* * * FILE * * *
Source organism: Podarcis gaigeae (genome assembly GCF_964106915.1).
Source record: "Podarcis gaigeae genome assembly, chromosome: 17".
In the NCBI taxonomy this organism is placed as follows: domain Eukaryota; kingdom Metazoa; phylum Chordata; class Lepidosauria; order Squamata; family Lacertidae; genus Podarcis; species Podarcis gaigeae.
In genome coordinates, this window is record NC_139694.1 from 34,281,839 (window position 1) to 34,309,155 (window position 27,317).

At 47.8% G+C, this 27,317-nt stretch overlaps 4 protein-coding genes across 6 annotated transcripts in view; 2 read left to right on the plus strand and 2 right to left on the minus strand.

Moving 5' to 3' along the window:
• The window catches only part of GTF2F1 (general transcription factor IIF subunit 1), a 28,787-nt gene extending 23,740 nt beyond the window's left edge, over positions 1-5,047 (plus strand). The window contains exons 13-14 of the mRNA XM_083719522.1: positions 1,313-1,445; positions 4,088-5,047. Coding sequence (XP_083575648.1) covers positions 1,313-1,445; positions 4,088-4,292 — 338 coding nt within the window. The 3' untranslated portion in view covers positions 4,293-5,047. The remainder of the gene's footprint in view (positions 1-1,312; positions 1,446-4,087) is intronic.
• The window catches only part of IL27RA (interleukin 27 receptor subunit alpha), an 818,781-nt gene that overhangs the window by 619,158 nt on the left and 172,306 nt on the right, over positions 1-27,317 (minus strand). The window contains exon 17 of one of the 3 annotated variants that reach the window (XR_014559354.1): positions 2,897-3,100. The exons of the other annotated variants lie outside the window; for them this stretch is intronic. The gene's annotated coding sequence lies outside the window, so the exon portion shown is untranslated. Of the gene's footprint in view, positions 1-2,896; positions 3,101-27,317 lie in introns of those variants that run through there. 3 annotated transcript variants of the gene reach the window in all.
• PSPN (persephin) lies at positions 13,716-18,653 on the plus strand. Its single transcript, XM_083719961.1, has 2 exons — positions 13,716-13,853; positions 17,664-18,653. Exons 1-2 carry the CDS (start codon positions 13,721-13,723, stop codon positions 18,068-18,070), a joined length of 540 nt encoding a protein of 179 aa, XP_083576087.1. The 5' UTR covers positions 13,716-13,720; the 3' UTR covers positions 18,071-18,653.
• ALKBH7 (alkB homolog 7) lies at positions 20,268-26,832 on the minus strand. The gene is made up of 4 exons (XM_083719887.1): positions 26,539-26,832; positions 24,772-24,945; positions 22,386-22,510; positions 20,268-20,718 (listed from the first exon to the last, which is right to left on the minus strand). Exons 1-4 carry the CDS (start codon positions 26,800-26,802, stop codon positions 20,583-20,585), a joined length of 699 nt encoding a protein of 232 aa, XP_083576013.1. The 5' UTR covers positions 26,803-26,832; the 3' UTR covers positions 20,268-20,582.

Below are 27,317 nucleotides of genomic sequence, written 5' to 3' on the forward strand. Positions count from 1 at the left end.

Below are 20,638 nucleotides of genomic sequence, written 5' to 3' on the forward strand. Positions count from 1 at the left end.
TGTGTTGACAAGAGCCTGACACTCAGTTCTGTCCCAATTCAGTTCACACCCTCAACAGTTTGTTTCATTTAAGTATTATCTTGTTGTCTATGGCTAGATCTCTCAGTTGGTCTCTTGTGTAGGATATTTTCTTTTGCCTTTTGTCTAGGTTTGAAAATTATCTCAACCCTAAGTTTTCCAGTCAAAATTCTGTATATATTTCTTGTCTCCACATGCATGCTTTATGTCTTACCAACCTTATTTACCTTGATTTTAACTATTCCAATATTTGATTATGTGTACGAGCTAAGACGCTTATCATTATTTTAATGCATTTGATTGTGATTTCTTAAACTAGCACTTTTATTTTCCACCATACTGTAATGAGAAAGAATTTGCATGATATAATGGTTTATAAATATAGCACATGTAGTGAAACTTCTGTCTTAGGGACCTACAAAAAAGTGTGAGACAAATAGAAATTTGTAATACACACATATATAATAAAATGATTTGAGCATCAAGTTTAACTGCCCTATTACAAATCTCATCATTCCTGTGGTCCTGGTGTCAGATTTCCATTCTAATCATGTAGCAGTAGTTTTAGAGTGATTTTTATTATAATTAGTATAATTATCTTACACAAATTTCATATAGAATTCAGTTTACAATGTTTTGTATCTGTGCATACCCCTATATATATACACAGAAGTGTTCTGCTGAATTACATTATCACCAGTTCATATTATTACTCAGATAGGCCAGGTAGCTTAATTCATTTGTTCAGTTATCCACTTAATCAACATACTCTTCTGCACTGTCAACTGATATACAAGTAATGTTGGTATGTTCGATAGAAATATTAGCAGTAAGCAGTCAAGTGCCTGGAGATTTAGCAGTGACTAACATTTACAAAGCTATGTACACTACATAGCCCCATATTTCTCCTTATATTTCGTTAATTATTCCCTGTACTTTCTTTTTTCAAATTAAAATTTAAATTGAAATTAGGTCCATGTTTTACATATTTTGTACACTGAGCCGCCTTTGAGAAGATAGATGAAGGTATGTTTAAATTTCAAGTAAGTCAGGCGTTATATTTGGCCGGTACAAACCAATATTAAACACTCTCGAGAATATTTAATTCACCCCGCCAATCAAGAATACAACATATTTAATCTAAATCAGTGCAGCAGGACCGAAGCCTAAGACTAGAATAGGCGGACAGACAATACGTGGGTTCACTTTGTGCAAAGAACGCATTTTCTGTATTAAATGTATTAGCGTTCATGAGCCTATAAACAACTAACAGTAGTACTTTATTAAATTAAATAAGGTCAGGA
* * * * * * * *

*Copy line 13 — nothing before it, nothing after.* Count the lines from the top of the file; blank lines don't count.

TGTGTTGACAAGAGCCTGACACTCAGTTCTGTCCCAATTCAGTTCACACCCTCAACAGTTTGTTTCATTTAAGTATTATCTTGTTGTCTATGGCTAGATCTCTCAGTTGGTCTCTTGTGTAGGATATTTTCTTTTGCCTTTTGTCTAGGTTTGAAAATTATCTCAACCCTAAGTTTTCCAGTCAAAATTCTGTATATATTTCTTGTCTCCACATGCATGCTTTATGTCTTACCAACCTTATTTACCTTGATTTTAACTATTCCAATATTTGATTATGTGTACGAGCTAAGACGCTTATCATTATTTTAATGCATTTGATTGTGATTTCTTAAACTAGCACTTTTATTTTCCACCATACTGTAATGAGAAAGAATTTGCATGATATAATGGTTTATAAATATAGCACATGTAGTGAAACTTCTGTCTTAGGGACCTACAAAAAAGTGTGAGACAAATAGAAATTTGTAATACACACATATATAATAAAATGATTTGAGCATCAAGTTTAACTGCCCTATTACAAATCTCATCATTCCTGTGGTCCTGGTGTCAGATTTCCATTCTAATCATGTAGCAGTAGTTTTAGAGTGATTTTTATTATAATTAGTATAATTATCTTACACAAATTTCATATAGAATTCAGTTTACAATGTTTTGTATCTGTGCATACCCCTATATATATACACAGAAGTGTTCTGCTGAATTACATTATCACCAGTTCATATTATTACTCAGATAGGCCAGGTAGCTTAATTCATTTGTTCAGTTATCCACTTAATCAACATACTCTTCTGCACTGTCAACTGATATACAAGTAATGTTGGTATGTTCGATAGAAATATTAGCAGTAAGCAGTCAAGTGCCTGGAGATTTAGCAGTGACTAACATTTACAAAGCTATGTACACTACATAGCCCCATATTTCTCCTTATATTTCGTTAATTATTCCCTGTACTTTCTTTTTTCAAATTAAAATTTAAATTGAAATTAGGTCCATGTTTTACATATTTTGTACACTGAGCCGCCTTTGAGAAGATAGATGAAGGTATGTTTAAATTTCAAGTAAGTCAGGCGTTATATTTGGCCGGTACAAACCAATATTAAACACTCTCGAGAATATTTAATTCACCCCGCCAATCAAGAATACAACATATTTAATCTAAATCAGTGCAGCAGGACCGAAGCCTAAGACTAGAATAGGCGGACAGACAATACGTGGGTTCACTTTGTGCAAAGAACGCATTTTCTGTATTAAATGTATTAGCGTTCATGAGCCTATAAACAACTAACAGTAGTACTTTATTAAATTAAATAAGGTCAGGA